Healthy V-Mart vexed by 'toughest year of my career'

Chris McCosky
The Detroit News

Detroit — Victor Martinez wanted to get the first question off the table immediately.

“Yes, I am healthy,” he said. “I have never put an excuse when I’m not hitting. Yes. I am healthy.”

Martinez, a career .300 hitter from both sides of plate, is in the midst of the worst statistical season of his career. His .243 average, .300 on-base percentage and .671 OPS would be career lows. 

He has a career-low .216 average with runners in scoring position and since the All-Star break is hitting .199 with a .568 OPS.

“This is definitely the toughest year of my career,” he said. 

He had surgery on his left meniscus in early February and though he started the season on time, he was clearly struggling to hit from the left-side of the plate. He wound up spending a month on the disabled list. 

The knee hasn’t bothered in recent weeks, but his bat has never fully come around.

“I’ve been struggling pretty much the whole year,” he said. “But, if you’ve been watching the games, I’ve been hitting the ball pretty good, just…”

Just, so many times his hard-hit balls have landed in fielders’ gloves. His batting average on balls in play is .251, which is an indicator that he’s hit in some bad luck.  

“That’s something I can’t control,” he said. “After you hit it, you can’t control what’s going to happen. What can you do? You hit a ball 400-and-something feet and it’s an out. It’s not even a hit. It’s pretty frustrating.

“I mean, you know how tough it is to square up a ball. If I get out and I got jammed, I don’t care. The guy jammed me, he got me out. But when you square a ball up, you want results.”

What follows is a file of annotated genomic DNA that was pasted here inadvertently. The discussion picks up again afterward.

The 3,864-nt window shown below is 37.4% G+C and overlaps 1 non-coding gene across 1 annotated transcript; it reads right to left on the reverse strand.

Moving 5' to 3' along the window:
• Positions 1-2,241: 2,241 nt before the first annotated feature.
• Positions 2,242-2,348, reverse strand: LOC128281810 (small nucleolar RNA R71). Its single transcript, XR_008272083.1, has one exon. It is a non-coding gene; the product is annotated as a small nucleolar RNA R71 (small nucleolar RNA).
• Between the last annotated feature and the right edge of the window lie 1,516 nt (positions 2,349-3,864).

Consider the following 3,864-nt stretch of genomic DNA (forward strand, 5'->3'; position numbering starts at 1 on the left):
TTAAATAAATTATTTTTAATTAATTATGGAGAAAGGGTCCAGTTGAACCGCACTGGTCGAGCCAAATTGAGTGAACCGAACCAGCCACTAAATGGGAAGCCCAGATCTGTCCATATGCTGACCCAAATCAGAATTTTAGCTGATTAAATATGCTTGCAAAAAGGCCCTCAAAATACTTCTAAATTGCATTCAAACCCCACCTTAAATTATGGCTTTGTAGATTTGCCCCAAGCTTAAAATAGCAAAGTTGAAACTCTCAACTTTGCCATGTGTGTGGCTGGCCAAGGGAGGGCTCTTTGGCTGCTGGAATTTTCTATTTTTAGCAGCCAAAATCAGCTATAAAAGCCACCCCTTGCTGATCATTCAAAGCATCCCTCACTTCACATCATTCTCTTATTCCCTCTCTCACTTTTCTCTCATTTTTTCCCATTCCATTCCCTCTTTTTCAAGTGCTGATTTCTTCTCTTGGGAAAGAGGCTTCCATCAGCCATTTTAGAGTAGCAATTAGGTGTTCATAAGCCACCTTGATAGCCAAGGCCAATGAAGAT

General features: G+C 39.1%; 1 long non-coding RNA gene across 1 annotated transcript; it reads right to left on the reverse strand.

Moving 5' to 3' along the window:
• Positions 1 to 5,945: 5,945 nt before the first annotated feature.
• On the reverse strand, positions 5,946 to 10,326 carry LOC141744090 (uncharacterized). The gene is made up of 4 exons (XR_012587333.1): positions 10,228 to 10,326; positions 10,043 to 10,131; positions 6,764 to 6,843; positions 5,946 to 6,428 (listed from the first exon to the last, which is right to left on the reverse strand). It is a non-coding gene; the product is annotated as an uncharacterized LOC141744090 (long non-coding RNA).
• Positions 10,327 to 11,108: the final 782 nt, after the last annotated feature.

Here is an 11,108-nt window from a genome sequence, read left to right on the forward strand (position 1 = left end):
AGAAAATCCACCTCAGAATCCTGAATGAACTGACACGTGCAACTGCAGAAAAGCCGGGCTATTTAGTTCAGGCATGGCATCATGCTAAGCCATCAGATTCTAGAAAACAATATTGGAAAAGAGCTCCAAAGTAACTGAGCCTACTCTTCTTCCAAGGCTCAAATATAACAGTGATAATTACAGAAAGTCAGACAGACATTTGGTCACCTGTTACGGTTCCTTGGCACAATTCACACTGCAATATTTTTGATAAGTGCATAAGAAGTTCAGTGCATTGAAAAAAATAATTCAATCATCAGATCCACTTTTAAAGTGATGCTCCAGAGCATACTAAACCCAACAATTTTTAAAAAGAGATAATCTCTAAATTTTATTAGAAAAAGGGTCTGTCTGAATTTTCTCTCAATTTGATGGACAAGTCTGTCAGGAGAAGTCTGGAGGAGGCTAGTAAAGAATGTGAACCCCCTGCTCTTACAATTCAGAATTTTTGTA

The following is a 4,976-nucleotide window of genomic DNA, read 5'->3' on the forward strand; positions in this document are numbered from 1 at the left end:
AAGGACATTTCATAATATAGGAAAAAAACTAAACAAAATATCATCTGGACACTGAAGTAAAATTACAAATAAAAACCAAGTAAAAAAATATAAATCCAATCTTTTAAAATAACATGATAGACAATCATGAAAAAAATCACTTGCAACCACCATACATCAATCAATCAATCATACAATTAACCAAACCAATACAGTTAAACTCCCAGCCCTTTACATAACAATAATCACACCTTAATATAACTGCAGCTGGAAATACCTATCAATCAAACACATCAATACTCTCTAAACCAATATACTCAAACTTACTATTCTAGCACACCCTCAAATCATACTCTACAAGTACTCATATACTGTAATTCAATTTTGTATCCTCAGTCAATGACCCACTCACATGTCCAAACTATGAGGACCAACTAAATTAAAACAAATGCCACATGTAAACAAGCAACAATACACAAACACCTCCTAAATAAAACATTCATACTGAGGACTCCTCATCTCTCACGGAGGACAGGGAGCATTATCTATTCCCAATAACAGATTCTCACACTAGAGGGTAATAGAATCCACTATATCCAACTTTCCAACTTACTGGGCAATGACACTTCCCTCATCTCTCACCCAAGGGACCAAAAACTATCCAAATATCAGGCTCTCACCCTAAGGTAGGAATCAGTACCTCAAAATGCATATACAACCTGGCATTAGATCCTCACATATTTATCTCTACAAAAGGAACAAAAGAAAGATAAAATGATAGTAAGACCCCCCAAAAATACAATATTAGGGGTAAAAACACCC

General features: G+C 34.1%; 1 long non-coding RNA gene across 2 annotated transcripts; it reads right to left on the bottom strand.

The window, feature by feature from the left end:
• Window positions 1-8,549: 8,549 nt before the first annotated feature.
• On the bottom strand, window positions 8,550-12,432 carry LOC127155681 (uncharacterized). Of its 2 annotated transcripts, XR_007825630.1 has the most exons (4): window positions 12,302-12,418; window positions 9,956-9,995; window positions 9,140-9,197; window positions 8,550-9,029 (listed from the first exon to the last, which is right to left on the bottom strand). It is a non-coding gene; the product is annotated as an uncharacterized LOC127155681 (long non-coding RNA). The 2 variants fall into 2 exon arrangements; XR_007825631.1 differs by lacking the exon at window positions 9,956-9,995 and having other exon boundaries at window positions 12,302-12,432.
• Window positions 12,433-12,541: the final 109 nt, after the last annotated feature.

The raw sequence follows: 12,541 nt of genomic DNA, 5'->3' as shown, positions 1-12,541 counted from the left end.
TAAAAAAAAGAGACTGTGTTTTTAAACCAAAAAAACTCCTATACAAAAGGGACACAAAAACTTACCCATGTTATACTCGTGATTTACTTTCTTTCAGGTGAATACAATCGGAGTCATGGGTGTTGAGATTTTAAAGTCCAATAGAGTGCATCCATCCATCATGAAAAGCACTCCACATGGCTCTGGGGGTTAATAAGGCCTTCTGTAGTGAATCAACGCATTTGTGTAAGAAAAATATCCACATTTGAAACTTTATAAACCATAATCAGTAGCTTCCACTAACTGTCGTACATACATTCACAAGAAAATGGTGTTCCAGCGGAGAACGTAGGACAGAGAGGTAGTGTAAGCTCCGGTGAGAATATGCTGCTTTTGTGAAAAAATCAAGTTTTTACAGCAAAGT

Martinez chuckled over the hit he got against the Rangers on Sunday.

“I got a hit the other day when the ball hit the grass and bounced over the second baseman’s head,” he said. “I was like, ‘Finally, thank God.’ You go around to every hitter and they will tell you the same thing. When you square the ball, you want results.

“People say, ‘Good swing, good swing.’ Nah. I want results. Everybody wants results.”

What a difference a year makes. Martinez is coming off a career season in 2014 when he hit 32 homers, had a .974 OPS and was rewarded with a four-year, $68 million contract.

“Last year, it seemed like everything I hit was falling in,” he said. “Everything I hit in the air was leaving the park. This year, it’s completely different. But what can you do? Keep working and control what I can control. Just go out there and be a tough out.”

During this five-game losing streak, he’s gone 2-for-17 and 0-for-8 with runners in scoring position. Manager Brad Ausmus said Tuesday that the coaching staff had discussed moving Martinez down in the order.

But, that’s not going to happen — at least not yet.

“It was discussed,” Ausmus said. “We’re not currently discussing it.”

Martinez said he was going to keep doing what he’s always done — whether he’s in a slump or not.

“Once that at-bat is over, it’s over,” he said. “I can’t get it back. That’s why I always try to be a tough out. I keep trying and I keep trying. I’m going to keep doing that through my whole career.”

Victor Martinez grounds out with two men on base to end the eighth inning in Tuesday's 8-7 loss to the Angels.